Stocks finished mixed in a volatile session as investors digested a CPI report that didn’t offer much new information and was close to consensus forecasts. For those hoping for a continued deceleration in the pace of inflation, there was disappointment. For those looking for signs of either a soft landing or recession, there was little of either. In the end, stocks and bonds finished pretty close to where they started the day.
That doesn’t mean there wasn’t a message in the data. What we learned, if one strips out energy and food price fluctuations, is that the pace of disinflation appears to be decelerating? That shouldn’t be a surprise. The “easy” part was the impact of repaired supply chains. Short-term shortages caused spikes in prices that quickly returned toward normal once supply returned. Getting inflation back to 4% from 9% isn’t hard. Repairing supply chains and increasing the cost of money should do the trick, but the last percentage point or two won’t be as easy. Wages are still rising at a 4%+ rate and that isn’t likely to come down very quickly in a world with 3.4% unemployment. The cost of services, heavily tied to labor costs, will also continue to rise at a rate that is not conducive to price stability.
Thus, the new game plan (there’s always a new game plan, depending on the data) says 1-3 more small increases in short-term rates that might extend through the second quarter, and then nothing until there is a persistent and sustainable decline in the pace of inflation toward the Fed’s 2% target. That could take a few months. It also could take a year or longer. Unless there is a significant recession, the Fed will be under no pressure to reduce rates quickly.
How does this play out in the stock market? Many of the safe havens of 2022, the defensive names that stood up well like consumer staples, utilities, health care and energy, have been the weakest performers in 2023. Proctor & Gamble# is a great company, but should it sell at a higher P/E than Alphabet# or Home Depot#? Its price was elevated due to its safety characteristics in a bear market. Now it simply seems fully priced. Ditto for other consumer staples, drug stocks and utilities. On the other end of the spectrum are the growth stocks that led the market for the past decade. They were way overpriced in 2021 and had their comeuppance last year as interest rates soared and P/Es tumbled. In addition, when bear markets end (and it is quite likely last year’s ended in October) the first stocks to rally are the ones that declined the most. Some of the recoveries are legitimate. Investors overdo it on the downside just as much as they do on the upside, but some of the bounces are true dead cat bounces, companies that had growth stories (the sizzle) but lacked the fundamentals for long term success (the steak).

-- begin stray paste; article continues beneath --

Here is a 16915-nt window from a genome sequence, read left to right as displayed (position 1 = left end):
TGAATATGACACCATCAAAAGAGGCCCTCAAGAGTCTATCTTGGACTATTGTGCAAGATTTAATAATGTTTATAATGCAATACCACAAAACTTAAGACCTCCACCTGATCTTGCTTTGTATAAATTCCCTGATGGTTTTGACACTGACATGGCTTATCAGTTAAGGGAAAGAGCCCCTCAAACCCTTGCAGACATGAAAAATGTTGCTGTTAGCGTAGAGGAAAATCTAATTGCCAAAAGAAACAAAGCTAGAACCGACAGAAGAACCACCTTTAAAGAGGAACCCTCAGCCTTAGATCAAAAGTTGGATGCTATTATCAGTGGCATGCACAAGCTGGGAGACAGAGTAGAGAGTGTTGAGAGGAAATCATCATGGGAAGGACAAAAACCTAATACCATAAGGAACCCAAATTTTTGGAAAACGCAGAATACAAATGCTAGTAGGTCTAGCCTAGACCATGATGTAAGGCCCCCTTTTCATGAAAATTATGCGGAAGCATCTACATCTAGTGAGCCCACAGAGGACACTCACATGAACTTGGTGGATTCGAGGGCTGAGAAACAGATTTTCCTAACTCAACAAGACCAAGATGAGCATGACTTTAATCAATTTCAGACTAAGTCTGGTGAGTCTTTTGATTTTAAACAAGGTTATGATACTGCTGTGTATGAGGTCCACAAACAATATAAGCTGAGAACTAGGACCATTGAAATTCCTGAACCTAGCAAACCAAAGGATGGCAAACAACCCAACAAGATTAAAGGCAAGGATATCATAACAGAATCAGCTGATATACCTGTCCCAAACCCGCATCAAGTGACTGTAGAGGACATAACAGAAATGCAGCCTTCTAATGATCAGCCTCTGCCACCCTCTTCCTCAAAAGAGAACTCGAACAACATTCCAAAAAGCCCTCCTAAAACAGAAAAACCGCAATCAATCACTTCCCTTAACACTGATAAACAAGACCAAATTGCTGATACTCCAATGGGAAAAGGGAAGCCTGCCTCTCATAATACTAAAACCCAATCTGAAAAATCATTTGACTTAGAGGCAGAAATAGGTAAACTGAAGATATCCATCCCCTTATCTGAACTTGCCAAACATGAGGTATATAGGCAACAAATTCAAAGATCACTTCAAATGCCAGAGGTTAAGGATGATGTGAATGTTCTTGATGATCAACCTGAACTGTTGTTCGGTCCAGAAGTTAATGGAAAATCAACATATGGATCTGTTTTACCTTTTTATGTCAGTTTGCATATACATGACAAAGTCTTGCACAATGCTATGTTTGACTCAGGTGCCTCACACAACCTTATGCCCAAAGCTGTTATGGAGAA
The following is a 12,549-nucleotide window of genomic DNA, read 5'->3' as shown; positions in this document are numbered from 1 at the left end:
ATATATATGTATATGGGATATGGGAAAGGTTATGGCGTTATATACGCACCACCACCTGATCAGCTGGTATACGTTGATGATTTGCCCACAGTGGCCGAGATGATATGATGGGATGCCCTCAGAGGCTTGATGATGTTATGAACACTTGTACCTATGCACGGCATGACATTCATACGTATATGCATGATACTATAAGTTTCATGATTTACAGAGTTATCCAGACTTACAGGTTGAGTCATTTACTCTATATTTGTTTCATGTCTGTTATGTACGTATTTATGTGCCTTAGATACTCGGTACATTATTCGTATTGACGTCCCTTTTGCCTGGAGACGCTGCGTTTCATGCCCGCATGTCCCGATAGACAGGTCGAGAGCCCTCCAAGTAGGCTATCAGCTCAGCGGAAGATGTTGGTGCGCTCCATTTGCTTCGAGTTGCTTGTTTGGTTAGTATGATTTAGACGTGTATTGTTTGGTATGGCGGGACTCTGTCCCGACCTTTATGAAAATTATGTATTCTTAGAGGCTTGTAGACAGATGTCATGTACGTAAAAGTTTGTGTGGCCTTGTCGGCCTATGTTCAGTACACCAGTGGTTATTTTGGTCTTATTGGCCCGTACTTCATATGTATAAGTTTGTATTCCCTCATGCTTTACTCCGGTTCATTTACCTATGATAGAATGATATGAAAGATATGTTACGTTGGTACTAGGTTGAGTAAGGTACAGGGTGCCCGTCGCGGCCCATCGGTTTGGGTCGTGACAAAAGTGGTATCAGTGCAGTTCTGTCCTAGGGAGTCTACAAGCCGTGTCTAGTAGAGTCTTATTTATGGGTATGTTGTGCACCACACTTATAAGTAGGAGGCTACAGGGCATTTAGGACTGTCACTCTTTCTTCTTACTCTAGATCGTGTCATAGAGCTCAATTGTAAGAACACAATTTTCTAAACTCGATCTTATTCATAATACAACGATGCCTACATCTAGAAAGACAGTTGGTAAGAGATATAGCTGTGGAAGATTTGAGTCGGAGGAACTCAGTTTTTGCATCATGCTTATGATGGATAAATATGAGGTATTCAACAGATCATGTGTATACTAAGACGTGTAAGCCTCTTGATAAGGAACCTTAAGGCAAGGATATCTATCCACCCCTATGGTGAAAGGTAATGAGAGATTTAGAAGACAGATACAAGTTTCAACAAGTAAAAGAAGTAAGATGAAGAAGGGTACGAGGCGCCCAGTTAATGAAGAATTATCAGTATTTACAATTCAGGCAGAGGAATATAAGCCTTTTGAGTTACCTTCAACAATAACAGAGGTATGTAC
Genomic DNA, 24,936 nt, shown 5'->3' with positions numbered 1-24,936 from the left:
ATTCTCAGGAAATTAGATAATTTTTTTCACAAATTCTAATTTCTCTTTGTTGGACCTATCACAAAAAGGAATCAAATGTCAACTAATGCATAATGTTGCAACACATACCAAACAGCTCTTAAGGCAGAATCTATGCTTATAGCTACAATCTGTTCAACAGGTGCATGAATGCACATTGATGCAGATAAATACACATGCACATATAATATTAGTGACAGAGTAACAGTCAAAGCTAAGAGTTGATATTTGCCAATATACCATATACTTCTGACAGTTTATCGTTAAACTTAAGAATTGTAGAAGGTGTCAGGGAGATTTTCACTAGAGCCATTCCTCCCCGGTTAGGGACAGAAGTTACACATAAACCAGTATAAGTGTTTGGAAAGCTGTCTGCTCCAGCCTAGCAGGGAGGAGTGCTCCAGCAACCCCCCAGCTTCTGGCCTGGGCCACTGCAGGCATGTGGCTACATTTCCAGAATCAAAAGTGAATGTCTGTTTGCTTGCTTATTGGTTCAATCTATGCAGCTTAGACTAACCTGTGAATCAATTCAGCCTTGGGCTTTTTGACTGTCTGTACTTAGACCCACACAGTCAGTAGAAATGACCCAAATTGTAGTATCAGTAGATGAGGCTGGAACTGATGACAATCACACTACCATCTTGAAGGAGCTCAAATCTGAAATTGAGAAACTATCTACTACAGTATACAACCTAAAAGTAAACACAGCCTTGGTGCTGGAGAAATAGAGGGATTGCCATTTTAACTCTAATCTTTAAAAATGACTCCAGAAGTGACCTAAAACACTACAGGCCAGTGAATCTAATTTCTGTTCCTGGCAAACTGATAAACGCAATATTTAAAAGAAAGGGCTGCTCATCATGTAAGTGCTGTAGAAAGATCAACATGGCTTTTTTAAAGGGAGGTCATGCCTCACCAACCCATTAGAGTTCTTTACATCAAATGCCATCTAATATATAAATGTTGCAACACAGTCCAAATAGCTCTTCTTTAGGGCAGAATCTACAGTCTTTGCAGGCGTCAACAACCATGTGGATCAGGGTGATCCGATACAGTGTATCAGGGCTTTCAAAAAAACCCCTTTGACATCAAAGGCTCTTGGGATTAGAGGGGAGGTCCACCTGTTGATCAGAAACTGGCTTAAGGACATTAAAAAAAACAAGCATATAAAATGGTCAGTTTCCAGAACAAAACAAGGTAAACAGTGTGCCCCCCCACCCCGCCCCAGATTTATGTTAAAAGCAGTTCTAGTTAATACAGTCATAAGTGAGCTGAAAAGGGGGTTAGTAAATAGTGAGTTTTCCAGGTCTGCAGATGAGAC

With the bear market likely at its end, and the dead cat bounces largely complete, one has to look at several factors. First, are long-term interest rates. Forget the Fed Funds rate. That doesn’t drive stock prices. P/Es key off of 10-year bond yields, or even longer. Stocks are long duration assets. The 10-year yield reflects the market’s vision for long-term inflation. Holders of 10-year bonds expect a positive return on their money, adjusted for inflation. If inflation expectations are 2.0-2.5% long-term (as they are now), 10-year Treasuries should provide lenders a 1-2% premium. That suggests long-term rates are within an expected range right now.
If long-term rates are anchored appropriately, then the future of stock prices will be earnings dependent. I still don’t know whether we are headed for recession or not. I have not deviated from that non-conclusion for over a year, but that suggests flattish earnings in 2023. Some economic weakness can be offset by managerial ability to adjust. In that environment stocks should move sideways until investors see an upturn in future earnings. Given that an upturn is inevitable, stocks will rise sooner rather than later. Maybe that is part of what has pushed stocks so far this year.
Another factor relates to the basic law of supply and demand. Last year, share repurchases were over $1.25 trillion, a record. On the other hand, new issuance via IPOs was a cyclical low of $487 billion. The gap of almost $800 billion doesn’t seem large against a total US stock market value of close to $43 trillion but it is. With a new 1% tax on stock repurchases (Biden’s wish for a 4% tax has no chance of passing), and the likelihood of a better IPO market, that tailwind will lessen.
Thus, long-term, I think trends are higher. They always are long-term, but near-term expect a more sideways market than we have seen year-to-date. Sideways means 5% moves in either direction are perfectly normal but more substantial moves in either direction need a fundamental cause most of the time. With earnings season largely over and the economy either growing or contracting very slowly, there don’t seem to be fundamental headwinds or tailwinds of note. That suggests either changes in fundamentals or simply momentum (now both positive and strong) will be drivers of stock prices near-term. An overlay, I keep harping on is valuation. Stocks are still historically expensive. Thus, without a justifiable tailwind, I remain cautious near term.
Today Megan Thee Stallion is 28. Matt Groening, the creator of “The Simpsons”, turns 69.
James M. Meyer, CFA 610-260-2220